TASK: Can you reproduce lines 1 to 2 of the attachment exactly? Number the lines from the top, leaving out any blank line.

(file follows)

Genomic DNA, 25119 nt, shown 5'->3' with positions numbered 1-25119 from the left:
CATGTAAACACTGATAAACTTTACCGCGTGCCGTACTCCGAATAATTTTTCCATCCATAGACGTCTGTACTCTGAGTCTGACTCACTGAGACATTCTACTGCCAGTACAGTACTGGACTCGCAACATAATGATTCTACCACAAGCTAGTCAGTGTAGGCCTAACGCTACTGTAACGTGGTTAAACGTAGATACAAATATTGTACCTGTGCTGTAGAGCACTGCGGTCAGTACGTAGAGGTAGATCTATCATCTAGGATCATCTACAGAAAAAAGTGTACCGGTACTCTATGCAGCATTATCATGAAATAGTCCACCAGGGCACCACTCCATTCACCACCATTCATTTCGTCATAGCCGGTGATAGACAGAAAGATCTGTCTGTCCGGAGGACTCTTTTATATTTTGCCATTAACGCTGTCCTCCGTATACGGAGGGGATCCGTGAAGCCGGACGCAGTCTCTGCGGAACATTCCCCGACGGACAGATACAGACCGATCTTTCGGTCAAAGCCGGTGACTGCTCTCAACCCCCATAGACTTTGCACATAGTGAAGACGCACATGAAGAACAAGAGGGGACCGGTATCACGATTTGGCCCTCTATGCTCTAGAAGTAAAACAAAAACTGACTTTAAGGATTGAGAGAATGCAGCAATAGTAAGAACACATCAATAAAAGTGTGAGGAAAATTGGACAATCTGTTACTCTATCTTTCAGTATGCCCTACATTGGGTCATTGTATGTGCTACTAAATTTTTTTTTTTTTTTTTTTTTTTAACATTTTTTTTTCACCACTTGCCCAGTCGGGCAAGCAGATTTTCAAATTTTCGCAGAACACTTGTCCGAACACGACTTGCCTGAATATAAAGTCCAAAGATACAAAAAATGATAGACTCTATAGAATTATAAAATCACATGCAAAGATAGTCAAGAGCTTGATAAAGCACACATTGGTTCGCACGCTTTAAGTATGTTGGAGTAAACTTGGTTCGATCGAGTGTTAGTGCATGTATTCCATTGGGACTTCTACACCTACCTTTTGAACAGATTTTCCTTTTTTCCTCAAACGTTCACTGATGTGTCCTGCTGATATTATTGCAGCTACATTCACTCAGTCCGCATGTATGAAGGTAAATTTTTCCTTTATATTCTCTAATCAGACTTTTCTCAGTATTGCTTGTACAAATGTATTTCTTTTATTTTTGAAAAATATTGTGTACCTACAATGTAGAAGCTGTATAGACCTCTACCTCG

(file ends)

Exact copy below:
Genomic DNA, 25119 nt, shown 5'->3' with positions numbered 1-25119 from the left:
CATGTAAACACTGATAAACTTTACCGCGTGCCGTACTCCGAATAATTTTTCCATCCATAGACGTCTGTACTCTGAGTCTGACTCACTGAGACATTCTACTGCCAGTACAGTACTGGACTCGCAACATAATGATTCTACCACAAGCTAGTCAGTGTAGGCCTAACGCTACTGTAACGTGGTTAAACGTAGATACAAATATTGTACCTGTGCTGTAGAGCACTGCGGTCAGTACGTAGAGGTAGATCTATCATCTAGGATCATCTACAGAAAAAAGTGTACCGGTACTCTATGCAGCATTATCATGAAATAGTCCACCAGGGCACCACTCCATTCACCACCATTCATTTCGTCATAGCCGGTGATAGACAGAAAGATCTGTCTGTCCGGAGGACTCTTTTATATTTTGCCATTAACGCTGTCCTCCGTATACGGAGGGGATCCGTGAAGCCGGACGCAGTCTCTGCGGAACATTCCCCGACGGACAGATACAGACCGATCTTTCGGTCAAAGCCGGTGACTGCTCTCAACCCCCATAGACTTTGCACATAGTGAAGACGCACATGAAGAACAAGAGGGGACCGGTATCACGATTTGGCCCTCTATGCTCTAGAAGTAAAACAAAAACTGACTTTAAGGATTGAGAGAATGCAGCAATAGTAAGAACACATCAATAAAAGTGTGAGGAAAATTGGACAATCTGTTACTCTATCTTTCAGTATGCCCTACATTGGGTCATTGTATGTGCTACTAAATTTTTTTTTTTTTTTTTTTTTTTAACATTTTTTTTTCACCACTTGCCCAGTCGGGCAAGCAGATTTTCAAATTTTCGCAGAACACTTGTCCGAACACGACTTGCCTGAATATAAAGTCCAAAGATACAAAAAATGATAGACTCTATAGAATTATAAAATCACATGCAAAGATAGTCAAGAGCTTGATAAAGCACACATTGGTTCGCACGCTTTAAGTATGTTGGAGTAAACTTGGTTCGATCGAGTGTTAGTGCATGTATTCCATTGGGACTTCTACACCTACCTTTTGAACAGATTTTCCTTTTTTCCTCAAACGTTCACTGATGTGTCCTGCTGATATTATTGCAGCTACATTCACTCAGTCCGCATGTATGAAGGTAAATTTTTCCTTTATATTCTCTAATCAGACTTTTCTCAGTATTGCTTGTACAAATGTATTTCTTTTATTTTTGAAAAATATTGTGTACCTACAATGTAGAAGCTGTATAGACCTCTACCTCG